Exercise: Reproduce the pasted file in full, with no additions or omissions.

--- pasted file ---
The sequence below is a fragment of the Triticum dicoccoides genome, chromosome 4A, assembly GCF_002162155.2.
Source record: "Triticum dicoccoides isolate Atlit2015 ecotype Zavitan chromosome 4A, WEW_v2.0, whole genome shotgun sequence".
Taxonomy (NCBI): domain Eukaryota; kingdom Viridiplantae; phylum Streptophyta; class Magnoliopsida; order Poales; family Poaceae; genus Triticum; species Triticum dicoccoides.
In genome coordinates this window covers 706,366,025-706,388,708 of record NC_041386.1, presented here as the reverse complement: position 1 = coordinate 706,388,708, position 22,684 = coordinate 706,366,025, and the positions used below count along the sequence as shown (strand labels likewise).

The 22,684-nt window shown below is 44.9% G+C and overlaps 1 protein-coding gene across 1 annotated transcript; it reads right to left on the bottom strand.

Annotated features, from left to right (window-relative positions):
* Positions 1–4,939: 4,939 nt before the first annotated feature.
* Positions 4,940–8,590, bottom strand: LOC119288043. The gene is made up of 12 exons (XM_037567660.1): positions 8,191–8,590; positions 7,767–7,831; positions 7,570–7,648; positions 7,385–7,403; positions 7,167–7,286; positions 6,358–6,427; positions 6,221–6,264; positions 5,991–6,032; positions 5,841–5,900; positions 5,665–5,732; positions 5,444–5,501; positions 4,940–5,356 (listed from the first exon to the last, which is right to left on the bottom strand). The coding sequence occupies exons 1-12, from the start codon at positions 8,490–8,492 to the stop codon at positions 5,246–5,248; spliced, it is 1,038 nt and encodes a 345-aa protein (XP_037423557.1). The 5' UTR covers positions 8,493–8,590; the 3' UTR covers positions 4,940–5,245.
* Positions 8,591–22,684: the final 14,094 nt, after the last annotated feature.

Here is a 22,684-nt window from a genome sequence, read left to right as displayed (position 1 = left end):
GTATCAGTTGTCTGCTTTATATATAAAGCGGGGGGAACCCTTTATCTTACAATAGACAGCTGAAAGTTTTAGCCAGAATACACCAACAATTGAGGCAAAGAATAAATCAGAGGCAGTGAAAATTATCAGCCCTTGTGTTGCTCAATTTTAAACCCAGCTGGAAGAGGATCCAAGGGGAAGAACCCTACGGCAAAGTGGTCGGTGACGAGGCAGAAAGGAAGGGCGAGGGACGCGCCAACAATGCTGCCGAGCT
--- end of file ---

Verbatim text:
The sequence below is a fragment of the Triticum dicoccoides genome, chromosome 4A, assembly GCF_002162155.2.
Source record: "Triticum dicoccoides isolate Atlit2015 ecotype Zavitan chromosome 4A, WEW_v2.0, whole genome shotgun sequence".
Taxonomy (NCBI): domain Eukaryota; kingdom Viridiplantae; phylum Streptophyta; class Magnoliopsida; order Poales; family Poaceae; genus Triticum; species Triticum dicoccoides.
In genome coordinates this window covers 706,366,025-706,388,708 of record NC_041386.1, presented here as the reverse complement: position 1 = coordinate 706,388,708, position 22,684 = coordinate 706,366,025, and the positions used below count along the sequence as shown (strand labels likewise).

The 22,684-nt window shown below is 44.9% G+C and overlaps 1 protein-coding gene across 1 annotated transcript; it reads right to left on the bottom strand.

Annotated features, from left to right (window-relative positions):
* Positions 1–4,939: 4,939 nt before the first annotated feature.
* Positions 4,940–8,590, bottom strand: LOC119288043. The gene is made up of 12 exons (XM_037567660.1): positions 8,191–8,590; positions 7,767–7,831; positions 7,570–7,648; positions 7,385–7,403; positions 7,167–7,286; positions 6,358–6,427; positions 6,221–6,264; positions 5,991–6,032; positions 5,841–5,900; positions 5,665–5,732; positions 5,444–5,501; positions 4,940–5,356 (listed from the first exon to the last, which is right to left on the bottom strand). The coding sequence occupies exons 1-12, from the start codon at positions 8,490–8,492 to the stop codon at positions 5,246–5,248; spliced, it is 1,038 nt and encodes a 345-aa protein (XP_037423557.1). The 5' UTR covers positions 8,493–8,590; the 3' UTR covers positions 4,940–5,245.
* Positions 8,591–22,684: the final 14,094 nt, after the last annotated feature.

Here is a 22,684-nt window from a genome sequence, read left to right as displayed (position 1 = left end):
GTATCAGTTGTCTGCTTTATATATAAAGCGGGGGGAACCCTTTATCTTACAATAGACAGCTGAAAGTTTTAGCCAGAATACACCAACAATTGAGGCAAAGAATAAATCAGAGGCAGTGAAAATTATCAGCCCTTGTGTTGCTCAATTTTAAACCCAGCTGGAAGAGGATCCAAGGGGAAGAACCCTACGGCAAAGTGGTCGGTGACGAGGCAGAAAGGAAGGGCGAGGGACGCGCCAACAATGCTGCCGAGCT